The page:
President and Brother George Washing was born on February 22, 1732. His home in Mt. Vernon, Virginia, is a testament to his leadership in both our Country and in our personal lives.
When George was 16 years of age, he was given a writing exercise, and he wrote his 101 Rules of Civility. Here are a few and are presented in the language and phraseology of the era:
- Every action done in Company ought to be with Some Sign of Respect, to
those that are Present
- Let your Conversation be without Malice or Envy…,And in all Causes of
Passion, admit Reason to Govern.
- Shew Nothing to your Friend that may affright him.
- Reprehend not the imperfections of others…
- Never express anything unbecoming…
- Associate yourself with Men of good Quality, … for ‘tis better to be alone than in bad Company.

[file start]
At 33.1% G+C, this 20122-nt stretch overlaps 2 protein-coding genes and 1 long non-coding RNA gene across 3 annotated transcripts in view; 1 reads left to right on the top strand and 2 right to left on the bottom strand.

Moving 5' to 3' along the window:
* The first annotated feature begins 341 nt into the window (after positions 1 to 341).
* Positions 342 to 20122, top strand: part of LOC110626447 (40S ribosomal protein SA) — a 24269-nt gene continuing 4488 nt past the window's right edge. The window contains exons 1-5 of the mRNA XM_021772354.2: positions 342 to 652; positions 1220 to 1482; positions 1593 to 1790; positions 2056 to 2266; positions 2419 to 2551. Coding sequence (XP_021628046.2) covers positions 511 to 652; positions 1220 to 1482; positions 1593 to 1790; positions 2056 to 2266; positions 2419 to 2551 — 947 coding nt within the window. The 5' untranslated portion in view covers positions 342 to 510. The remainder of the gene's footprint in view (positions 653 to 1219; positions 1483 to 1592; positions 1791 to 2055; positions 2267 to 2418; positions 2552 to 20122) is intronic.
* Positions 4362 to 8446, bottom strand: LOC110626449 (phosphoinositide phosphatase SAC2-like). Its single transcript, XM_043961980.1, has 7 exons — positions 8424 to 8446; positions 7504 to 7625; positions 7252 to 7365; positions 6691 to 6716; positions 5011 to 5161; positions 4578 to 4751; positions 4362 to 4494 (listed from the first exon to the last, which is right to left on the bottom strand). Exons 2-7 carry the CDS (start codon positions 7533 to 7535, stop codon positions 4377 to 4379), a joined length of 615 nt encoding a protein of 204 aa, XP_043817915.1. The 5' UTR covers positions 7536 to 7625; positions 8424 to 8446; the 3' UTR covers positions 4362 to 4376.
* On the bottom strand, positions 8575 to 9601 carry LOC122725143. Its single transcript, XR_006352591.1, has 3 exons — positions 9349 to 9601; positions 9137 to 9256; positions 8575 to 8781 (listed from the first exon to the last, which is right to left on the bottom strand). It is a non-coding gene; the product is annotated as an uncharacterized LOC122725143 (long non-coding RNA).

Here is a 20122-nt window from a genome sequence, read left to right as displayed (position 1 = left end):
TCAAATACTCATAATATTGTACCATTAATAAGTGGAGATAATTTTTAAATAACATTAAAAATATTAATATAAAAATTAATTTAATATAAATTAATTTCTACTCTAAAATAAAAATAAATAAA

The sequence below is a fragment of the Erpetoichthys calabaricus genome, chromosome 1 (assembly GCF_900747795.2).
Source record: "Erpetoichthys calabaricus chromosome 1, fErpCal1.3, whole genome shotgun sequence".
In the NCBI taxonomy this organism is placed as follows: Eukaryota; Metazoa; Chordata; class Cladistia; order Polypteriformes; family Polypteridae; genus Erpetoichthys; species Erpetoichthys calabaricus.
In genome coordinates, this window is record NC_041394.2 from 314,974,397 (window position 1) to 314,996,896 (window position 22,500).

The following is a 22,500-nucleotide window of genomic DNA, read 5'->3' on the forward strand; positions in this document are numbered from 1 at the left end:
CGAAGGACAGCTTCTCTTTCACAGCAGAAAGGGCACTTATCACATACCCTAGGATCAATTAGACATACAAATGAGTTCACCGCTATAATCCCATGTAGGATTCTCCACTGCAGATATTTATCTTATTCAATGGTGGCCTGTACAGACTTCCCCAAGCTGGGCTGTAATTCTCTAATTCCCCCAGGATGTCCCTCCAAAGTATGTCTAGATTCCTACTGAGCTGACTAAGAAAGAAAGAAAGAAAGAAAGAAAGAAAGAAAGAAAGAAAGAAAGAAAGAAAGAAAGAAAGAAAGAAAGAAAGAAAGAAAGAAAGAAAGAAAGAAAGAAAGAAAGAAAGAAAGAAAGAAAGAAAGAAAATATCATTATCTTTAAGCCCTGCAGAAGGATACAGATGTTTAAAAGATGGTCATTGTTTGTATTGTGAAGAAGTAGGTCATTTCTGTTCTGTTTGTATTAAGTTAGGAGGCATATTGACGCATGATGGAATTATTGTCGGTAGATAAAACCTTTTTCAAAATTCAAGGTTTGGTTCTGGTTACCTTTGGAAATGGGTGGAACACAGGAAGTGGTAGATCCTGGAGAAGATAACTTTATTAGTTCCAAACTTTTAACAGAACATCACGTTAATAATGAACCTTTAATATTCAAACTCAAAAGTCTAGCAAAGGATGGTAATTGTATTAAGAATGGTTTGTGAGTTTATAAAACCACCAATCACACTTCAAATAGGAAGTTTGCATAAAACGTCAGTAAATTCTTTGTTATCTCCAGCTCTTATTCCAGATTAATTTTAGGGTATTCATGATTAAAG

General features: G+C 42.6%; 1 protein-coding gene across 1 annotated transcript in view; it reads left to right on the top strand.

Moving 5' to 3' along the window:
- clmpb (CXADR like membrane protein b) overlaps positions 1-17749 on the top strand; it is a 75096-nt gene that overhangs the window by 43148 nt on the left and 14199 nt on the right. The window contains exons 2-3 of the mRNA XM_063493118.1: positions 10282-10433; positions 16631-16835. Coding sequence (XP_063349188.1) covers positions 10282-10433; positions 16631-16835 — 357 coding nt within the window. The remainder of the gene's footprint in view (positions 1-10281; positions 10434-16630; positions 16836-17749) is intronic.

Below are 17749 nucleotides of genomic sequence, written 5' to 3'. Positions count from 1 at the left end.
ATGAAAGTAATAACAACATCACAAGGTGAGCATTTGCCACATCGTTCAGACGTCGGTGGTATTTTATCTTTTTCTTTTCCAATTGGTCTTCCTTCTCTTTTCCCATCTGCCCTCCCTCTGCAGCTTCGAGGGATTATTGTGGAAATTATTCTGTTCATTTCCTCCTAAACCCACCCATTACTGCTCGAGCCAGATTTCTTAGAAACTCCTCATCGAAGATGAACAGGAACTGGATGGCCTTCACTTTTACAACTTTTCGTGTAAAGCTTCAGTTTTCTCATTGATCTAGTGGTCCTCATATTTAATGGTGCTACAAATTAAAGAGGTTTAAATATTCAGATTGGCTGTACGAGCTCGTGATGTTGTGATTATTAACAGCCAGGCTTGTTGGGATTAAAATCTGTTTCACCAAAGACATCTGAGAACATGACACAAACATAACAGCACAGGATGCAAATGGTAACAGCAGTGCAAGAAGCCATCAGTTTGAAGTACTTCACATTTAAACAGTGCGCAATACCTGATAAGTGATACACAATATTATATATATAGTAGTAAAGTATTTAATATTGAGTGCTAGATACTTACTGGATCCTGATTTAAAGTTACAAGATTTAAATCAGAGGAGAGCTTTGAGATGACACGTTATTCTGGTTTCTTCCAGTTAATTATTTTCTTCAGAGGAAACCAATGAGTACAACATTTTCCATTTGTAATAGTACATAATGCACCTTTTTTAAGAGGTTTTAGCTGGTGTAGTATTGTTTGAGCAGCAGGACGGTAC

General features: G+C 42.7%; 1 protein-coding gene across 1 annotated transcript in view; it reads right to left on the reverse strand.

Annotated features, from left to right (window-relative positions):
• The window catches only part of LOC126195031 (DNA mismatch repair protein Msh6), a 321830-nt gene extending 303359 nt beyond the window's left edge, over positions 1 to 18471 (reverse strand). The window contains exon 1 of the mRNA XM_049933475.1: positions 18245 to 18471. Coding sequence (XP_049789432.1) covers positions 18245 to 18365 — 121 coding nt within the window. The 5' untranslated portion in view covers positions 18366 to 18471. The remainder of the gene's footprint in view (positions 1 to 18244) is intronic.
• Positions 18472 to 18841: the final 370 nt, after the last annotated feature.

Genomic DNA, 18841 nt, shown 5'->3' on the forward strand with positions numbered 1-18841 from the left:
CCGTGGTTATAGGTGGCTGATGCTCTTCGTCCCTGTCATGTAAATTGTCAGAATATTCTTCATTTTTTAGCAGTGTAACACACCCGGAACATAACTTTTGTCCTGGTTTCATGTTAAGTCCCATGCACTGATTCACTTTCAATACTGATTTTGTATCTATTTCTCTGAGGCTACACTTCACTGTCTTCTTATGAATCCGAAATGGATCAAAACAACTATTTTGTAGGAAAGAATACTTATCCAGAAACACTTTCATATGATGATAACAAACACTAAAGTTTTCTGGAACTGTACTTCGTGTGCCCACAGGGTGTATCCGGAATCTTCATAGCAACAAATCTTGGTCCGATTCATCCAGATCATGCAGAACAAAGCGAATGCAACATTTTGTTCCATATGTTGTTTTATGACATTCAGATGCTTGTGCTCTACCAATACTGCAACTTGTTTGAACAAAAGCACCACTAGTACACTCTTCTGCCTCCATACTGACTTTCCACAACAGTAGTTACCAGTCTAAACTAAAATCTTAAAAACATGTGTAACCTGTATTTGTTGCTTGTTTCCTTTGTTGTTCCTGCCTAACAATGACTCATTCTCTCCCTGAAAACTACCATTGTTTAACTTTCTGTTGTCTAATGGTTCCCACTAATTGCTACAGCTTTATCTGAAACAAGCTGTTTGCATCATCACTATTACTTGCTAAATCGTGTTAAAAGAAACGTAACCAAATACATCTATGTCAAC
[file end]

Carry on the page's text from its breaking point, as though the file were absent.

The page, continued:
Today, many, if not all of these rules sound a little fussy, if not downright silly. It would be easy to dismiss them as outdated, and appropriate to a time of powdered wigs and quills. But they reflect a focus that is increasingly difficult to find.
Fussy or not, they represent more than just good manners. They are the small sacrifices that we should all be willing to make for the good of all, and for the sake of living together.
Civility in our daily lives is not just something that is nice to do. Civility is politeness and courtesies in our behavior and our speech.
By civil behavior, we learn to disagree without being disagreeable. Civility is the hard work of staying pleasant, even with those with whom we have profound and de-rooted disagreements.
As Masons, we obligate ourselves in our three degrees to good manners and fair dealing with our Brother Masons in the Lodge. But these generous principles extend further, and are to be applied outside the Lodge as well.
Excerpted from The Short Talk Bulletin Vol. 93 No. 6